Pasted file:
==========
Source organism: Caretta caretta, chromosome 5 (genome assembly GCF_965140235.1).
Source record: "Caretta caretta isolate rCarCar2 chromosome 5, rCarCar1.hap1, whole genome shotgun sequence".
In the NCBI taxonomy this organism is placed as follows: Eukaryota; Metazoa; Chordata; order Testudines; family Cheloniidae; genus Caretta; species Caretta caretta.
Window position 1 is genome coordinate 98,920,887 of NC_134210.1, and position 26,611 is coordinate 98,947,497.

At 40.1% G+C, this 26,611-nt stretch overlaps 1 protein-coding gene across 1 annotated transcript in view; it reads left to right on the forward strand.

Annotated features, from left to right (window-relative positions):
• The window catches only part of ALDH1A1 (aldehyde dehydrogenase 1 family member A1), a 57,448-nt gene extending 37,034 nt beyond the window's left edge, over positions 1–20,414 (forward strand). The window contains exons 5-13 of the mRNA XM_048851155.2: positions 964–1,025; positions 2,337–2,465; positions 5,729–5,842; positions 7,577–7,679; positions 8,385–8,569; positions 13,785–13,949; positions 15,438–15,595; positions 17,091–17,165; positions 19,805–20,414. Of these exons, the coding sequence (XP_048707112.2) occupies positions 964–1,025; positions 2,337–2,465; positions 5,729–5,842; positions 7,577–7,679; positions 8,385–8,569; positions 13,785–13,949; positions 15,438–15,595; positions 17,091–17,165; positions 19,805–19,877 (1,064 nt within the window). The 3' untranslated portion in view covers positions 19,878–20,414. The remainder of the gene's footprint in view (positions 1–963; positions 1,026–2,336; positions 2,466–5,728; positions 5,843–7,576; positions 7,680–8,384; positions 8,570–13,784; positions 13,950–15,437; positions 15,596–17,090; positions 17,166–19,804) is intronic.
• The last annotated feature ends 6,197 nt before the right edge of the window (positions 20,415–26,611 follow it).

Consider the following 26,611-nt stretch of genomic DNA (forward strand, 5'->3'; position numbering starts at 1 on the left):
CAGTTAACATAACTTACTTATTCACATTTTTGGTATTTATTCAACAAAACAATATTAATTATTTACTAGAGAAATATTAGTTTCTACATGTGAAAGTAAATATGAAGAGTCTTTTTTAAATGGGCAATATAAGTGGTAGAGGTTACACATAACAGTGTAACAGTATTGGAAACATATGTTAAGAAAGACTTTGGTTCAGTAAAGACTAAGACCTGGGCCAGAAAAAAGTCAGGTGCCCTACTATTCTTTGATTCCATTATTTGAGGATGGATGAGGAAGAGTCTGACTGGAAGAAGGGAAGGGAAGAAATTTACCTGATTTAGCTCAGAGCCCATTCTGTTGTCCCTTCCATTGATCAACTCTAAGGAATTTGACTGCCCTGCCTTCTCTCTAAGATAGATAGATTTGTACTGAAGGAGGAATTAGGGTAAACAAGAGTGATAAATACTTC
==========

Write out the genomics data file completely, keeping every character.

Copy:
Source organism: Caretta caretta, chromosome 5 (genome assembly GCF_965140235.1).
Source record: "Caretta caretta isolate rCarCar2 chromosome 5, rCarCar1.hap1, whole genome shotgun sequence".
In the NCBI taxonomy this organism is placed as follows: Eukaryota; Metazoa; Chordata; order Testudines; family Cheloniidae; genus Caretta; species Caretta caretta.
Window position 1 is genome coordinate 98,920,887 of NC_134210.1, and position 26,611 is coordinate 98,947,497.

At 40.1% G+C, this 26,611-nt stretch overlaps 1 protein-coding gene across 1 annotated transcript in view; it reads left to right on the forward strand.

Annotated features, from left to right (window-relative positions):
• The window catches only part of ALDH1A1 (aldehyde dehydrogenase 1 family member A1), a 57,448-nt gene extending 37,034 nt beyond the window's left edge, over positions 1–20,414 (forward strand). The window contains exons 5-13 of the mRNA XM_048851155.2: positions 964–1,025; positions 2,337–2,465; positions 5,729–5,842; positions 7,577–7,679; positions 8,385–8,569; positions 13,785–13,949; positions 15,438–15,595; positions 17,091–17,165; positions 19,805–20,414. Of these exons, the coding sequence (XP_048707112.2) occupies positions 964–1,025; positions 2,337–2,465; positions 5,729–5,842; positions 7,577–7,679; positions 8,385–8,569; positions 13,785–13,949; positions 15,438–15,595; positions 17,091–17,165; positions 19,805–19,877 (1,064 nt within the window). The 3' untranslated portion in view covers positions 19,878–20,414. The remainder of the gene's footprint in view (positions 1–963; positions 1,026–2,336; positions 2,466–5,728; positions 5,843–7,576; positions 7,680–8,384; positions 8,570–13,784; positions 13,950–15,437; positions 15,596–17,090; positions 17,166–19,804) is intronic.
• The last annotated feature ends 6,197 nt before the right edge of the window (positions 20,415–26,611 follow it).

Consider the following 26,611-nt stretch of genomic DNA (forward strand, 5'->3'; position numbering starts at 1 on the left):
CAGTTAACATAACTTACTTATTCACATTTTTGGTATTTATTCAACAAAACAATATTAATTATTTACTAGAGAAATATTAGTTTCTACATGTGAAAGTAAATATGAAGAGTCTTTTTTAAATGGGCAATATAAGTGGTAGAGGTTACACATAACAGTGTAACAGTATTGGAAACATATGTTAAGAAAGACTTTGGTTCAGTAAAGACTAAGACCTGGGCCAGAAAAAAGTCAGGTGCCCTACTATTCTTTGATTCCATTATTTGAGGATGGATGAGGAAGAGTCTGACTGGAAGAAGGGAAGGGAAGAAATTTACCTGATTTAGCTCAGAGCCCATTCTGTTGTCCCTTCCATTGATCAACTCTAAGGAATTTGACTGCCCTGCCTTCTCTCTAAGATAGATAGATTTGTACTGAAGGAGGAATTAGGGTAAACAAGAGTGATAAATACTTC